A huge milestone has been reached for the PROFID EHRA trial (NCT05665608), which is set to answer the question if routine implantation of an implantable cardioverter defibrillator (ICD) in myocardial infarction survivors with heart failure is still an adequate therapy for prevention of sudden cardiac death. After an extensive period of trial set up and Ethics Committee submission the first study sites in Germany and Czech Republic have been opened for recruitment and the first patients have been enrolled at the Heart Center Bad Segeberg and ANregiomed Klinik Rothenburg in Germany. The PROFID EHRA trial will enrol approximately 3,600 patients from 180 clinical sites in 13 countries. It will be the first randomised adequately powered assessment of the potential benefit of ICD therapy in myocardial infarction survivors with reduced LVEF under contemporary optimal medical therapy.

Martin, you are the principal investigator at the first study site initiated in the PROFID EHRA trial and you have also enrolled the first patient. Why is the conduction of this trial necessary for our patients?

Martin Borlich: The PROFID EHRA trial´s significance lies in its evaluation of defibrillator use in post-MI patients, considering improved heart failure therapy, ultimately enhancing patient care by providing up-to-date evidence.

Martin, for you personally, why is it important to support and participate in the PROFID EHRA trial?

Martin Borlich: I appreciate the collaboration with Prof. Hindricks, PD Dagres and Prof. Sommer. As with the RESET-CRT study, the research question has the potential to impact guidelines and provides essential data on the role of prophylactic ICD implantation more than 20 years after the MADIT II trial.

Philipp, you are the National Coordinator of Germany in the PROFID EHRA trial. What does this role exactly mean and what are your current tasks?

Philipp Sommer: I try to coordinate the regional aspects of this study like identifying suitable sites for study participation, but also to be available for the local Principal Investigator of the participating centers for their practical questions like inclusion/exclusion criteria and other very practical aspects of the study.

Martin, what have you observed in the clinical situation in the treatment of post-MI patients over the last few years?

Martin Borlich: Advances in heart failure therapy led to a decreased risk of sudden cardiac death impacting the consideration of prophylactic ICD implantation. This evolving landscape emphasized the need for studies like PROFID EHRA to reassess the role of ICDs in contemporary patient care.”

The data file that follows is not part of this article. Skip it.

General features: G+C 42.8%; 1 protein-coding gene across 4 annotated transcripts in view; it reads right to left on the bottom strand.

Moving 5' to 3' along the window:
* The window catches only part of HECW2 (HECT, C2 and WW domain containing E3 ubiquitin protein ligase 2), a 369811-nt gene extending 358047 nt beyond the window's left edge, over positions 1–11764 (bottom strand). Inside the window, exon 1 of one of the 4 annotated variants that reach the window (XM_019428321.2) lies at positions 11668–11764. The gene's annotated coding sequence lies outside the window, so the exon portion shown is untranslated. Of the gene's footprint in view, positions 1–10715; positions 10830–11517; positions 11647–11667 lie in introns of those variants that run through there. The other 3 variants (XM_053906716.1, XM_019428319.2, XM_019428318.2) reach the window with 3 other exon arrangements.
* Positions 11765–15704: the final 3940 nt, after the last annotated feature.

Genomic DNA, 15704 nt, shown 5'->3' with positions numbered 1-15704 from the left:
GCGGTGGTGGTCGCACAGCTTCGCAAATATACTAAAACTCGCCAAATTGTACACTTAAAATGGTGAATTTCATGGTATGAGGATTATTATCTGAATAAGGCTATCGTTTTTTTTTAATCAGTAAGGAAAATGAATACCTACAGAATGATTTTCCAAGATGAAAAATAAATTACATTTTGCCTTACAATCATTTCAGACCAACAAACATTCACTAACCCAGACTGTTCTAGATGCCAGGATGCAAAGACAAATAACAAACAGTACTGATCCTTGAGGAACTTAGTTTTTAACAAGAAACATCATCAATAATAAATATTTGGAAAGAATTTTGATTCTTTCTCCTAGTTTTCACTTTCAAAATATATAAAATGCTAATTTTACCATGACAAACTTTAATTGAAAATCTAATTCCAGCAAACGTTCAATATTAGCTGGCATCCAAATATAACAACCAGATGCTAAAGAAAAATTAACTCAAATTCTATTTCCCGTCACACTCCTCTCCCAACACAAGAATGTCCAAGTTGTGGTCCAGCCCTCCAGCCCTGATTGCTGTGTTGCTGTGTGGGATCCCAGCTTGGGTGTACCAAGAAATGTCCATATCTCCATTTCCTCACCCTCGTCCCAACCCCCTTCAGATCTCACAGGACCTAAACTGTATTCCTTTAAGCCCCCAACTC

Martin, patients may have doubts about taking part in the trial, how can this be addressed?

Martin Borlich: “Up to now, we have recommended an ICD for these patients solely based on their LVEF. Many patients are uncertain if they really need one or hold hope that their EF may improve over time. Taking into consideration the improved possibilities of medical therapy and potential issues associated with the implanted ICD, the study aims to establish facts that benefit both patients and us as physicians. This clarity should be communicated as well. It’s important to avoid stating that patients will be randomized into the group with or without a defibrillator, as nobody wants to feel they might miss out on something.”

Martin, what challenges do you expect in the course of the PROFID EHRA trial and how can you and your study team be supported?

Martin Borlich: “We will establish screening filters to have our STEMI and NSTEMI patients on our radar. At the same time, we have to inform our colleagues. We should send them a letter with the key study data. An overview on one A4 page with relevant data on the frequency of SCD, images of ICM and ICD will simplify the informed consent conversation. Many patients will be part of the randomized clinical trial (RCT) after myocardial infarction treatment. We should discuss the possibility to include patients being part of other RCT, when not influencing each other, to achieve our recruitment goals.”

Philipp, with 85 planned active study sites and more than 1,500 patients expected to be enrolled, Germany is crucial to the success of the PROFID EHRA trial. How can this ambitious goal be achieved?

Philipp Sommer: “Every single center plays a key role in this study project – of course we need a high number of enrollments but these patients still are quite frequent – ischemic cardiomyopathy with heavily impaired LV function for primary prophylaxis. We will address many German centers and if every single one of these centers contributes with some patients the goal of about 1,500 patients is very realistic.”

Philipp, what are special issues in Germany regarding the conduction of clinical trials in general and the PROFID EHRA trial in particular?

Philipp Sommer: “Like in all other European countries we have strict regulations in Germany for conducting such a study. We have to inform our patients about the current evidence for ICD in primary prophylaxis, but also on the potential downsides of this therapy. If a patient insists on getting an ICD implanted we will not force him/her to participate – but if the patient is open for both arms of this study we can include him/her and gain important insights in the current evidence for ICD in many other patients. This study will require intense discussions with our patients but will be successful without any doubts.”